Budget 'Crisis' Is Made-Up

It's an 'arresting metaphor' to push ideological agenda
By Matt Cantor,  Newser User
Posted Mar 14, 2011 1:52 PM CDT
Wisconsin Gov. Scott Walker speaks during a ceremonial bill signing outside his office at the Wisconsin State Capitol on March 11, 2011 in Madison, Wisconsin.   (Getty Images)
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(Newser) – We keep hearing that “we’re broke”—a good way for politicians to make a deceptive case for cutting taxes on the rich and cutting social programs. But the fact is, “we’re not broke,” writes EJ Dionne in the Washington Post. “Yes, nearly all levels of government face fiscal problems because of the economic downturn. But there is no crisis.” There are plenty of ways to fix the budget problems we face—like raising taxes on the richest 1%.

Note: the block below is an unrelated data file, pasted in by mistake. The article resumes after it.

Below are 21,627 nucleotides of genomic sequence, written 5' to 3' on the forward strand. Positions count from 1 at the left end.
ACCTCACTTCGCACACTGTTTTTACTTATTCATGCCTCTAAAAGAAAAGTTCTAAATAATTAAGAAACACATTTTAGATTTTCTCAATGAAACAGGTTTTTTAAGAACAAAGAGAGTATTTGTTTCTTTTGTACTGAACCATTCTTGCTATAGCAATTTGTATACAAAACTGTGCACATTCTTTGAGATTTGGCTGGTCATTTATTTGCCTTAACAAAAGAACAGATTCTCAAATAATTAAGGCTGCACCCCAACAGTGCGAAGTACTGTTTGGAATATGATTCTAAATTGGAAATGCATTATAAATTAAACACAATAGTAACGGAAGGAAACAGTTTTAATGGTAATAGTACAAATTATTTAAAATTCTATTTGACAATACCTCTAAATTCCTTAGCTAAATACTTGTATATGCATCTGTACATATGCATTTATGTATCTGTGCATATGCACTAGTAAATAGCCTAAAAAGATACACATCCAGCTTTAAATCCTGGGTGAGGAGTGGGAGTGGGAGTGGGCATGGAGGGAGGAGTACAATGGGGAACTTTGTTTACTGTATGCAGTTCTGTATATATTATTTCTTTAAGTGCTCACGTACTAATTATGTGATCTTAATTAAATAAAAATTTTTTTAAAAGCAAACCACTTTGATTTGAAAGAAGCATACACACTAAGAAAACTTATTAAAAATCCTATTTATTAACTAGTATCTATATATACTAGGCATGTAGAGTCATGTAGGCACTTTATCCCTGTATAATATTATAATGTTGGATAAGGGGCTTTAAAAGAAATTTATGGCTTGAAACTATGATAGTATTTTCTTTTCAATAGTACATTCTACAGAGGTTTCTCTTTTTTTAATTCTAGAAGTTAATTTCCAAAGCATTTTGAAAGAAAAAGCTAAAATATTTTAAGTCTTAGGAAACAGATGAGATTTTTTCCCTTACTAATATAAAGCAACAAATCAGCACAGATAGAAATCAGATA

Instead, John Boehner and Scott Walker constantly take the “broke” position, and journalists rarely challenge their assertion—even though “we have a $15 trillion economy.” The median income, as Al Franken has pointed out, has dropped over the past decade; “many of those folks are going broke, yet because ‘we’re broke,’ we’re told we can’t possibly help them,” Dionne writes. Boehner and Walker have distracted us “with an arresting metaphor. The rest of us are dupes if we fall for it.” (Read more budget crisis stories.)

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